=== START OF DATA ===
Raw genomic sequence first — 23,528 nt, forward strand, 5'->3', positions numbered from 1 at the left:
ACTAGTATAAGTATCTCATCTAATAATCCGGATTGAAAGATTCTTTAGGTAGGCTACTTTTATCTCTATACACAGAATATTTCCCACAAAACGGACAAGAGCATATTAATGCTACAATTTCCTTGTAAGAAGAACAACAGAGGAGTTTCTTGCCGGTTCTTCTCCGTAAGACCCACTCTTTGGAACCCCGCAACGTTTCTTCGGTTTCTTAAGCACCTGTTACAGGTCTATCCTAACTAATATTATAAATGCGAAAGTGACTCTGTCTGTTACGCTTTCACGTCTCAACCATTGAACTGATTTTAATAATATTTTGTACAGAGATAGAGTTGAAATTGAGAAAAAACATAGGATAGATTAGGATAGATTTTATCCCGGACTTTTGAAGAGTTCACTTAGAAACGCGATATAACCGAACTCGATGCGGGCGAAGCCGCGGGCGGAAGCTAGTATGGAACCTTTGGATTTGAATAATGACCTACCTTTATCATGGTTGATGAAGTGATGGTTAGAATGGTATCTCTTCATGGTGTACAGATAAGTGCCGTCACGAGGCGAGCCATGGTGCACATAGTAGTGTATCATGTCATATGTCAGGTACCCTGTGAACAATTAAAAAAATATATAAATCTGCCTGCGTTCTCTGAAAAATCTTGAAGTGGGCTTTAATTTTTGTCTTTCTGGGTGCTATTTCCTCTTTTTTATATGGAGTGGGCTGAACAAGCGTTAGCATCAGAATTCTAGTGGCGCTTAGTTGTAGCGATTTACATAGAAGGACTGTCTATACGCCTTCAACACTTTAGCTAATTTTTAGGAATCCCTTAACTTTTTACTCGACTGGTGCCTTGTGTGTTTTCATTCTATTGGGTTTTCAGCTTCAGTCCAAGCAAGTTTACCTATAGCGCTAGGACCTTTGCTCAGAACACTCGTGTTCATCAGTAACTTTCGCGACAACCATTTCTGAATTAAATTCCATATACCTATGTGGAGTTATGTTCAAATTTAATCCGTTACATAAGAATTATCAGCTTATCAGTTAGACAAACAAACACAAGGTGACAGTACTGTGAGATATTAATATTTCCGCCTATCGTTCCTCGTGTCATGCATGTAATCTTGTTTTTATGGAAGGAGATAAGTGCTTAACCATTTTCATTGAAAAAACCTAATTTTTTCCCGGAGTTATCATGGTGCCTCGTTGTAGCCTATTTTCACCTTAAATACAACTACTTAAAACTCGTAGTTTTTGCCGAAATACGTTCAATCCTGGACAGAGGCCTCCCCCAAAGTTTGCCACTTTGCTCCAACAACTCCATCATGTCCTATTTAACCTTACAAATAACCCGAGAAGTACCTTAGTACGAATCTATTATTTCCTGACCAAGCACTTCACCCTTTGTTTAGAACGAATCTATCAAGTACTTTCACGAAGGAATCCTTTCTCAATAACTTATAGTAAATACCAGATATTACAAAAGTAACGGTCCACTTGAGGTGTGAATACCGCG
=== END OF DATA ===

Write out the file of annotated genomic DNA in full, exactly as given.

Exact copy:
Raw genomic sequence first — 23,528 nt, forward strand, 5'->3', positions numbered from 1 at the left:
ACTAGTATAAGTATCTCATCTAATAATCCGGATTGAAAGATTCTTTAGGTAGGCTACTTTTATCTCTATACACAGAATATTTCCCACAAAACGGACAAGAGCATATTAATGCTACAATTTCCTTGTAAGAAGAACAACAGAGGAGTTTCTTGCCGGTTCTTCTCCGTAAGACCCACTCTTTGGAACCCCGCAACGTTTCTTCGGTTTCTTAAGCACCTGTTACAGGTCTATCCTAACTAATATTATAAATGCGAAAGTGACTCTGTCTGTTACGCTTTCACGTCTCAACCATTGAACTGATTTTAATAATATTTTGTACAGAGATAGAGTTGAAATTGAGAAAAAACATAGGATAGATTAGGATAGATTTTATCCCGGACTTTTGAAGAGTTCACTTAGAAACGCGATATAACCGAACTCGATGCGGGCGAAGCCGCGGGCGGAAGCTAGTATGGAACCTTTGGATTTGAATAATGACCTACCTTTATCATGGTTGATGAAGTGATGGTTAGAATGGTATCTCTTCATGGTGTACAGATAAGTGCCGTCACGAGGCGAGCCATGGTGCACATAGTAGTGTATCATGTCATATGTCAGGTACCCTGTGAACAATTAAAAAAATATATAAATCTGCCTGCGTTCTCTGAAAAATCTTGAAGTGGGCTTTAATTTTTGTCTTTCTGGGTGCTATTTCCTCTTTTTTATATGGAGTGGGCTGAACAAGCGTTAGCATCAGAATTCTAGTGGCGCTTAGTTGTAGCGATTTACATAGAAGGACTGTCTATACGCCTTCAACACTTTAGCTAATTTTTAGGAATCCCTTAACTTTTTACTCGACTGGTGCCTTGTGTGTTTTCATTCTATTGGGTTTTCAGCTTCAGTCCAAGCAAGTTTACCTATAGCGCTAGGACCTTTGCTCAGAACACTCGTGTTCATCAGTAACTTTCGCGACAACCATTTCTGAATTAAATTCCATATACCTATGTGGAGTTATGTTCAAATTTAATCCGTTACATAAGAATTATCAGCTTATCAGTTAGACAAACAAACACAAGGTGACAGTACTGTGAGATATTAATATTTCCGCCTATCGTTCCTCGTGTCATGCATGTAATCTTGTTTTTATGGAAGGAGATAAGTGCTTAACCATTTTCATTGAAAAAACCTAATTTTTTCCCGGAGTTATCATGGTGCCTCGTTGTAGCCTATTTTCACCTTAAATACAACTACTTAAAACTCGTAGTTTTTGCCGAAATACGTTCAATCCTGGACAGAGGCCTCCCCCAAAGTTTGCCACTTTGCTCCAACAACTCCATCATGTCCTATTTAACCTTACAAATAACCCGAGAAGTACCTTAGTACGAATCTATTATTTCCTGACCAAGCACTTCACCCTTTGTTTAGAACGAATCTATCAAGTACTTTCACGAAGGAATCCTTTCTCAATAACTTATAGTAAATACCAGATATTACAAAAGTAACGGTCCACTTGAGGTGTGAATACCGCG